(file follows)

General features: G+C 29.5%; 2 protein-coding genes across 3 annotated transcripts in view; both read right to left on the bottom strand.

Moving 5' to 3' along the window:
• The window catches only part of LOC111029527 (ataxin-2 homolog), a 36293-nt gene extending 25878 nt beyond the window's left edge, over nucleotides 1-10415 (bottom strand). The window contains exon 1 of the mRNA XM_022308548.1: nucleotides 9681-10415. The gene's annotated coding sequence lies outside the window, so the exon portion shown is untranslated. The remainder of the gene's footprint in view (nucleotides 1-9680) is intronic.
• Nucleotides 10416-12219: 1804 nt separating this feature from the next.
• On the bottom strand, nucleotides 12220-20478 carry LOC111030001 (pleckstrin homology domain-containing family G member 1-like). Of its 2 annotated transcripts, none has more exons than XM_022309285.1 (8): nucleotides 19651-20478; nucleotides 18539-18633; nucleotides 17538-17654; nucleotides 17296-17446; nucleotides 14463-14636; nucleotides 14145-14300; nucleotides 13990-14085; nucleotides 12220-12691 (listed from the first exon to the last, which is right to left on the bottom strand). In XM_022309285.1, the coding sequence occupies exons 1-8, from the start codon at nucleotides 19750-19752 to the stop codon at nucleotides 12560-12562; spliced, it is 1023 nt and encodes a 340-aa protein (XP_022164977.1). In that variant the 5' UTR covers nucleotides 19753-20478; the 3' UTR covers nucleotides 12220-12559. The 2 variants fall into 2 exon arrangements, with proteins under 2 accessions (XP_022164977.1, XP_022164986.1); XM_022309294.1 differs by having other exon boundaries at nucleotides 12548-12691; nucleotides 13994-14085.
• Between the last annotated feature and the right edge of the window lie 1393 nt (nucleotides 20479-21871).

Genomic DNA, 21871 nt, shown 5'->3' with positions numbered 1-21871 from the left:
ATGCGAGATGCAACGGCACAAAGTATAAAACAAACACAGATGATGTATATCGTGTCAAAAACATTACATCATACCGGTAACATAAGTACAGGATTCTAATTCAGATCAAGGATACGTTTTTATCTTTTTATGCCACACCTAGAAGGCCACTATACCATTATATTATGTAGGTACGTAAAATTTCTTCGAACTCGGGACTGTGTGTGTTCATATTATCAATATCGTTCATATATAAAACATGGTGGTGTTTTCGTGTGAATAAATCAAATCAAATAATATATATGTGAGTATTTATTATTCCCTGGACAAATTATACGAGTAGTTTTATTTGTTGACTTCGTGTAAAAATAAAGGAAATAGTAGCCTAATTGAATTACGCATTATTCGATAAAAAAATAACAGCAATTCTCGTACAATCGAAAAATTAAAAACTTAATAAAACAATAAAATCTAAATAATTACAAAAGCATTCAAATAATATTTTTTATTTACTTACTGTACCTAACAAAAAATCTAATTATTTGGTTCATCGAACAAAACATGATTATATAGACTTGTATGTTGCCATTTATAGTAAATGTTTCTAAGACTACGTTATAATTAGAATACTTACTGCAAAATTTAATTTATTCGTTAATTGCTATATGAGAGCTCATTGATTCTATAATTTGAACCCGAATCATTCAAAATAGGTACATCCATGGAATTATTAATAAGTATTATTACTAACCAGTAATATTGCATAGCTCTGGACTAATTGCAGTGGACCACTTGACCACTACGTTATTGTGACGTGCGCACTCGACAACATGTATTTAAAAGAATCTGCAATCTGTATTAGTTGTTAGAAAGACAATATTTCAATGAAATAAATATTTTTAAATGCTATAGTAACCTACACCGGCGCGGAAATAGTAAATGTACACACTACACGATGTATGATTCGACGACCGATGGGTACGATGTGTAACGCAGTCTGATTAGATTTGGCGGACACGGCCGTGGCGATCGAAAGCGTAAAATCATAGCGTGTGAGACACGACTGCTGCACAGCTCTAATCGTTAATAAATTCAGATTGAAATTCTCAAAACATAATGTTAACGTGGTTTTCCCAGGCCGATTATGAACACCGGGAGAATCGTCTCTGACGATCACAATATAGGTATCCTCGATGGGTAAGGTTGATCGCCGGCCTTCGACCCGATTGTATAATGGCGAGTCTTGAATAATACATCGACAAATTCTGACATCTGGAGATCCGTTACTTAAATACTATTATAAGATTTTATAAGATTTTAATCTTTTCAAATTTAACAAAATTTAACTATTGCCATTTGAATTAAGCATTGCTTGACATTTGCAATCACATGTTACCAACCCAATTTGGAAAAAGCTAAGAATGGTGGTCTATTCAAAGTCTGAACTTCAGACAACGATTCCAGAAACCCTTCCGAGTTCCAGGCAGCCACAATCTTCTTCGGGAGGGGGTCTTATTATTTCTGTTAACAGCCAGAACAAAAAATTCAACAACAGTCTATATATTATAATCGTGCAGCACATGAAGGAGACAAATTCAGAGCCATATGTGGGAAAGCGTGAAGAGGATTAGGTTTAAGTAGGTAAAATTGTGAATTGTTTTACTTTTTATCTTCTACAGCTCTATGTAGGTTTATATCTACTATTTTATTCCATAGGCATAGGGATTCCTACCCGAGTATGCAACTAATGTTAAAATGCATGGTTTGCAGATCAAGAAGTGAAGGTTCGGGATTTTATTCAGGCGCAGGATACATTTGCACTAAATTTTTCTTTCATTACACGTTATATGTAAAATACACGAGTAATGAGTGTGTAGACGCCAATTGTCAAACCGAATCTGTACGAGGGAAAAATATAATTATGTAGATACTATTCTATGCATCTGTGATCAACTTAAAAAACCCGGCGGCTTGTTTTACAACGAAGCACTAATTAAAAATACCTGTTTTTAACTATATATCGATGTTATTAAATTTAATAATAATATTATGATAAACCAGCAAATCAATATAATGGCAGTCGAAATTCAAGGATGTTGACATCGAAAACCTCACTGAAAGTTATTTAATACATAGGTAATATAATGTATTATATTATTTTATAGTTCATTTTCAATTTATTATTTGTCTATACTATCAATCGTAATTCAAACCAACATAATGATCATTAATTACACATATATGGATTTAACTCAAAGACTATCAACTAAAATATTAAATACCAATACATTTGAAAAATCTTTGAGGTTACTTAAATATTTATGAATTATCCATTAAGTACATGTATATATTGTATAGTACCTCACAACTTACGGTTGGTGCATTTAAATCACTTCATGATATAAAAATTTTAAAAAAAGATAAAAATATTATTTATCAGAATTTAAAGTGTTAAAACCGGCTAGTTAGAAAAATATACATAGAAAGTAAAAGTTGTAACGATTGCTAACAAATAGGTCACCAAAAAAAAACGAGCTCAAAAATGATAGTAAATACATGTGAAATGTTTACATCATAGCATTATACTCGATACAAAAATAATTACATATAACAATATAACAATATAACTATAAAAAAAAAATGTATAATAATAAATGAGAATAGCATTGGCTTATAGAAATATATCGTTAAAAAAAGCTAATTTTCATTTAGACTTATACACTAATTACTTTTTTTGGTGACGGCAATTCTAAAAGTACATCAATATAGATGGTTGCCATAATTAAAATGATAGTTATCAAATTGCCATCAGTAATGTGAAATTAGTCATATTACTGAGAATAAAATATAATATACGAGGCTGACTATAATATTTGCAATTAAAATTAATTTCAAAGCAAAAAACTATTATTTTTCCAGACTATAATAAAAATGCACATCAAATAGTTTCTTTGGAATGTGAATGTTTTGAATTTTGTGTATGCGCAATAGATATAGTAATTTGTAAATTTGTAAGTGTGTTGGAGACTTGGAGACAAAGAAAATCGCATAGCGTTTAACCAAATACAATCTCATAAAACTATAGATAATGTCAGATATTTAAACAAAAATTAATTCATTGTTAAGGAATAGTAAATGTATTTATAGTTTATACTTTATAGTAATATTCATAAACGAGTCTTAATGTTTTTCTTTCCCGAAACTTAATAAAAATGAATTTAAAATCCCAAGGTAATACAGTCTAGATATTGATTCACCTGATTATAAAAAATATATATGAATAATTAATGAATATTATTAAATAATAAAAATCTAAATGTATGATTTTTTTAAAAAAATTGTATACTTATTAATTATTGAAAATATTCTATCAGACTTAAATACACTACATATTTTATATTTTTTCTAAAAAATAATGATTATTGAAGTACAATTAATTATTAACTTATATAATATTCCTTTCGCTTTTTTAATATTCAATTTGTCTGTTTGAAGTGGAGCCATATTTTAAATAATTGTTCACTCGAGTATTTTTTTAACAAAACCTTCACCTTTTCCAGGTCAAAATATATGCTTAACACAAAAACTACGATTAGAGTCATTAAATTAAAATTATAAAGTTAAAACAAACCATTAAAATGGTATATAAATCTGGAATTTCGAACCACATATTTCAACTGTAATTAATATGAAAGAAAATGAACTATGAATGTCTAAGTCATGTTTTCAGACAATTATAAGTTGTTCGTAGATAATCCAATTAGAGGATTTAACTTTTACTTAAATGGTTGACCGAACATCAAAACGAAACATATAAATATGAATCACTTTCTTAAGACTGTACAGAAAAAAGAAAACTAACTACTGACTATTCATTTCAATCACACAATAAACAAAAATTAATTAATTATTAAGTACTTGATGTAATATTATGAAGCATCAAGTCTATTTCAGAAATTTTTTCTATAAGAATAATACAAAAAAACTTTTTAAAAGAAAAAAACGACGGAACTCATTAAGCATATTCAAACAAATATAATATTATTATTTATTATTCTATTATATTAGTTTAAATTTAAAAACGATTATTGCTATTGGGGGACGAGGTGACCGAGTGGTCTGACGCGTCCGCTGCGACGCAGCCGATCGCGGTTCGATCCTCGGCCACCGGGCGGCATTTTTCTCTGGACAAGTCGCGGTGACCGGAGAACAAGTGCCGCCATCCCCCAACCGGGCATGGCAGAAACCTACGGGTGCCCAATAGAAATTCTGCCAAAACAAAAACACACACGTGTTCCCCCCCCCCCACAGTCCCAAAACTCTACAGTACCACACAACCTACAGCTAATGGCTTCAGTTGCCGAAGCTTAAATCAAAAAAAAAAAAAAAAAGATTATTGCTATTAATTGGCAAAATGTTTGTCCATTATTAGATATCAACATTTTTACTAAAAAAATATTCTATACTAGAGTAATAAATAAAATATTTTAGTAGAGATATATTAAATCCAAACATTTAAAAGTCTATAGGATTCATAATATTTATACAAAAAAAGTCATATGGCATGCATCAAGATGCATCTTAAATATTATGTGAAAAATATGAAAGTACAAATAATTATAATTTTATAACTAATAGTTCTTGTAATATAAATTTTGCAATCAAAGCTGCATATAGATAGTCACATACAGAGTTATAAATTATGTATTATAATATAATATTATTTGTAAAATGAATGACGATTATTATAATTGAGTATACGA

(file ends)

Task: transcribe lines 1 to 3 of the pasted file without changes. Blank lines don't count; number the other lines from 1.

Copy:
General features: G+C 29.5%; 2 protein-coding genes across 3 annotated transcripts in view; both read right to left on the bottom strand.

Moving 5' to 3' along the window:
• The window catches only part of LOC111029527 (ataxin-2 homolog), a 36293-nt gene extending 25878 nt beyond the window's left edge, over nucleotides 1-10415 (bottom strand). The window contains exon 1 of the mRNA XM_022308548.1: nucleotides 9681-10415. The gene's annotated coding sequence lies outside the window, so the exon portion shown is untranslated. The remainder of the gene's footprint in view (nucleotides 1-9680) is intronic.